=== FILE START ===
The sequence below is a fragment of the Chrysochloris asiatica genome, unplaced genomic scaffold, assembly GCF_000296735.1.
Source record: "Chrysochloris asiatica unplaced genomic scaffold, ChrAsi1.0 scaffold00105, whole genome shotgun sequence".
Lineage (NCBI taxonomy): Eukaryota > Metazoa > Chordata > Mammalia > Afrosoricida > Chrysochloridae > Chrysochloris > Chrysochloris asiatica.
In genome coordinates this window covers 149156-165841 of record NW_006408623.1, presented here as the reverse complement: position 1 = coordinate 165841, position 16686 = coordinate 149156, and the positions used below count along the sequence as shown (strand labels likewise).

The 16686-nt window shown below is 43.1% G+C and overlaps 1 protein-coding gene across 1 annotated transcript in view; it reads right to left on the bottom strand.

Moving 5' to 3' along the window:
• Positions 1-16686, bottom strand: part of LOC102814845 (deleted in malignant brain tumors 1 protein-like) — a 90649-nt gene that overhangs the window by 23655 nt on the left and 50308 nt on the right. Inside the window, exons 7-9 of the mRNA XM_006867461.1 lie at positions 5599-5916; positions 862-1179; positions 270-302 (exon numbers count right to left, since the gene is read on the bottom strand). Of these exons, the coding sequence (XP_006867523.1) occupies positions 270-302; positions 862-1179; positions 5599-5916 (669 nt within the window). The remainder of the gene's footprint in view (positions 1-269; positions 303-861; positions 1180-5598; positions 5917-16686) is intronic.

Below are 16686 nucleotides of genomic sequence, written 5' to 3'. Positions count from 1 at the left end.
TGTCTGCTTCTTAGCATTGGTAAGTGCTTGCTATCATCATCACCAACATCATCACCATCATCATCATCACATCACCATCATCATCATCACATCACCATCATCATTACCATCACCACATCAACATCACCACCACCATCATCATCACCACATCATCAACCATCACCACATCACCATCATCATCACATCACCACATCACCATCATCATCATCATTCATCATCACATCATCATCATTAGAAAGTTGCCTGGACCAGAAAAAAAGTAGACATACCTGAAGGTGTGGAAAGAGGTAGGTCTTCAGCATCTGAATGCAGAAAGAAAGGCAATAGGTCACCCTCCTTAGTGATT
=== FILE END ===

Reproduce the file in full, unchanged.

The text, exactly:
The sequence below is a fragment of the Chrysochloris asiatica genome, unplaced genomic scaffold, assembly GCF_000296735.1.
Source record: "Chrysochloris asiatica unplaced genomic scaffold, ChrAsi1.0 scaffold00105, whole genome shotgun sequence".
Lineage (NCBI taxonomy): Eukaryota > Metazoa > Chordata > Mammalia > Afrosoricida > Chrysochloridae > Chrysochloris > Chrysochloris asiatica.
In genome coordinates this window covers 149156-165841 of record NW_006408623.1, presented here as the reverse complement: position 1 = coordinate 165841, position 16686 = coordinate 149156, and the positions used below count along the sequence as shown (strand labels likewise).

The 16686-nt window shown below is 43.1% G+C and overlaps 1 protein-coding gene across 1 annotated transcript in view; it reads right to left on the bottom strand.

Moving 5' to 3' along the window:
• Positions 1-16686, bottom strand: part of LOC102814845 (deleted in malignant brain tumors 1 protein-like) — a 90649-nt gene that overhangs the window by 23655 nt on the left and 50308 nt on the right. Inside the window, exons 7-9 of the mRNA XM_006867461.1 lie at positions 5599-5916; positions 862-1179; positions 270-302 (exon numbers count right to left, since the gene is read on the bottom strand). Of these exons, the coding sequence (XP_006867523.1) occupies positions 270-302; positions 862-1179; positions 5599-5916 (669 nt within the window). The remainder of the gene's footprint in view (positions 1-269; positions 303-861; positions 1180-5598; positions 5917-16686) is intronic.

Below are 16686 nucleotides of genomic sequence, written 5' to 3'. Positions count from 1 at the left end.
TGTCTGCTTCTTAGCATTGGTAAGTGCTTGCTATCATCATCACCAACATCATCACCATCATCATCATCACATCACCATCATCATCATCACATCACCATCATCATTACCATCACCACATCAACATCACCACCACCATCATCATCACCACATCATCAACCATCACCACATCACCATCATCATCACATCACCACATCACCATCATCATCATCATTCATCATCACATCATCATCATTAGAAAGTTGCCTGGACCAGAAAAAAAGTAGACATACCTGAAGGTGTGGAAAGAGGTAGGTCTTCAGCATCTGAATGCAGAAAGAAAGGCAATAGGTCACCCTCCTTAGTGATT